Star Trek: Discovery‘s midseason premiere reintroduced one of the franchise’s most popular storylines, the Mirror Universe. After Discovery “accidentally” jumps to an alternate universe, the crew does a little investigating only to realize they’re in very unfriendly territory. While the Mirror Universe shares many people and elements in common with the Prime Universe, its culture and values are vastly different — the antithesis, as Michael Burnham says, of everything the Federation stands for. Instead of going into space for the purposes of peaceful exploration and coexistence with other races, the people of that Mirror Earth conquered everything in the known galaxy, and formed the Terran Empire. Their species values racial purity, which is why the rebellion Burnham and the others learn about is made up of a patchwork of other races subjugated by the Terrans.
Long story short, the Mirror Universe is essentially the Prime Universe’s evil twin, and it’s always represented a great opportunity to take characters who are normally well-behaved and have a little more fun with them. “Captain Killy,” the dark analog of kindhearted Cadet Tilly, is only the tip of the iceberg. The Mirror Universe has a rich history, starting in the Original Series and going all the way through Star Trek: Enterprise, not to mention appearing in related comics and novels. If you’re on the casual side of Star Trek fandom, but find yourself curious about this deliciously campy alternate reality, we put together a guide to the Mirror Universe’s appearances throughout the history of the franchise.
This 1967 episode of the Original Series marked the inception of the Mirror Universe, not to mention the trope that will live in infamy: Bad guys wear goatees. Much of the episode takes place aboard the I.S.S. Enterprise after Kirk, McCoy, Scotty and Uhura are accidentally beamed there in a transporter malfunction. Similar to the Discovery crew, the Enterprise away team spends most of the episode trying to blend in as their Mirror counterparts, all the while containing their shock at the savagery of this world and its inhabitants. Kirk undergoes an assassination attempt by Mirror Chekov almost as soon as he arrives, Mirror Sulu attempts to sexually assault Uhura on the bridge, and Mirror Spock sports a nefarious beard.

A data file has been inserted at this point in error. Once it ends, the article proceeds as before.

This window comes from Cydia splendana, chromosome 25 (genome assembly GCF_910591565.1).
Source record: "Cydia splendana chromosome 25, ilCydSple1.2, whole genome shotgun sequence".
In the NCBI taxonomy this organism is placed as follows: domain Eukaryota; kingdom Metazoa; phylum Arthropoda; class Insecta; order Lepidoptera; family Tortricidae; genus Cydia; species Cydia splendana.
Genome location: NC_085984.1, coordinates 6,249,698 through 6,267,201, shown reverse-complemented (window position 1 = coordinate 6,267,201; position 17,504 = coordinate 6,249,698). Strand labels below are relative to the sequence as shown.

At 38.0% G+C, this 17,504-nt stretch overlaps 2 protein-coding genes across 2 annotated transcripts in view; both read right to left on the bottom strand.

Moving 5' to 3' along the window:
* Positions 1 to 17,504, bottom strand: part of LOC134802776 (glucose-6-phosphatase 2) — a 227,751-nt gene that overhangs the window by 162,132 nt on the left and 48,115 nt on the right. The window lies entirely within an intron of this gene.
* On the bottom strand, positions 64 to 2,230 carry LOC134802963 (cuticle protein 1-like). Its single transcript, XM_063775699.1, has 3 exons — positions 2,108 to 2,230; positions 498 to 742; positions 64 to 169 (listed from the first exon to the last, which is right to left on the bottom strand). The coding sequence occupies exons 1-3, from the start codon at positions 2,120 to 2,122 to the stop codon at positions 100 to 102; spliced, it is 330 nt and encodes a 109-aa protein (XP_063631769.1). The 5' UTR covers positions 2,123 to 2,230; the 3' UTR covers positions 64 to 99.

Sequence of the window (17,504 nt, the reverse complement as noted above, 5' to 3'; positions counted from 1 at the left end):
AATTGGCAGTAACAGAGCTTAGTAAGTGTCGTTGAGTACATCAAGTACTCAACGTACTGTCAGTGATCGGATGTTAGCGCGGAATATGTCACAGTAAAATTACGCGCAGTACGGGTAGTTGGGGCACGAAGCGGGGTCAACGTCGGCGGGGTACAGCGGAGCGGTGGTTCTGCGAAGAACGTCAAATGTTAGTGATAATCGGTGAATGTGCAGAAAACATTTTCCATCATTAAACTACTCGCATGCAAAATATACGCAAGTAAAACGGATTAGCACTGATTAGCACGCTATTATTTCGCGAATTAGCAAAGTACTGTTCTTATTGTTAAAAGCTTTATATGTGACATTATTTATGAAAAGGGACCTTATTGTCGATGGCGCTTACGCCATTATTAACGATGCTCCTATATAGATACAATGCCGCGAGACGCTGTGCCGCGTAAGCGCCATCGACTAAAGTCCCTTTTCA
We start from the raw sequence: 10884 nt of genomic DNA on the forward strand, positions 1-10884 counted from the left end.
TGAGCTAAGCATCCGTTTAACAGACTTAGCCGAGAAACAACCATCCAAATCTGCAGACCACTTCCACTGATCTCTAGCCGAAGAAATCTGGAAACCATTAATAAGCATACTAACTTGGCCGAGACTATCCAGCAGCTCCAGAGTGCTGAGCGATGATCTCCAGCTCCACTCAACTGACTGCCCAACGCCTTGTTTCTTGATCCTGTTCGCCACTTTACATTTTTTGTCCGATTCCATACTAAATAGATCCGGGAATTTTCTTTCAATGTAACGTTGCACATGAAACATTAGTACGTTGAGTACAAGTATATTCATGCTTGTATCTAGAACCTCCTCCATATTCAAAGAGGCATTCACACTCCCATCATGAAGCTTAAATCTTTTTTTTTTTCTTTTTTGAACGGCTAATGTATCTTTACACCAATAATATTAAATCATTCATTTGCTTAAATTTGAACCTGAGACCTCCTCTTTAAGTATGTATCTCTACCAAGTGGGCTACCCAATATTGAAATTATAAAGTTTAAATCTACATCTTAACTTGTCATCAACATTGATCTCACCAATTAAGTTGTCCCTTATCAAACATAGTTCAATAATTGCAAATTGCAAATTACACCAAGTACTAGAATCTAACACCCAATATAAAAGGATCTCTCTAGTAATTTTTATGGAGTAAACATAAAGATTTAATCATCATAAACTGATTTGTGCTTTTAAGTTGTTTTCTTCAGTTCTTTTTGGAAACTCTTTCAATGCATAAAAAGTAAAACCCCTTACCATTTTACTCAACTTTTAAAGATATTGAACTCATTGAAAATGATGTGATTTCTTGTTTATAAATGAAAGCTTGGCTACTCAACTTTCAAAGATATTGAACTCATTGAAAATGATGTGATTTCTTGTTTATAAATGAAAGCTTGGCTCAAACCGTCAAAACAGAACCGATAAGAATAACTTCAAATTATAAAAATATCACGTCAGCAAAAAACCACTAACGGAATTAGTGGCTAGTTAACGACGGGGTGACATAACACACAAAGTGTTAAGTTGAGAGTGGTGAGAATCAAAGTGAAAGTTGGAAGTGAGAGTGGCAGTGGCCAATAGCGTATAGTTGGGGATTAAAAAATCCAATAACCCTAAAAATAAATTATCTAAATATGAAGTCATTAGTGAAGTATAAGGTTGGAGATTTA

The away team manages to escape back to their own reality (thankfully relieving their Enterprise of its own very poorly behaved Mirror counterparts), but not before Kirk is inspired to mind-meld with Mirror Spock in the hopes of communicating how much better life is in a universe where everyone isn’t the worst version of themselves. It was Kirk’s hope that the mind meld would induce the Vulcan to effect some kind of change, and Mirror Spock was amenable, considering both men agreed the Empire would eventually grow to an unsustainable size. Unfortunately, Kirk’s plan was a little too successful …
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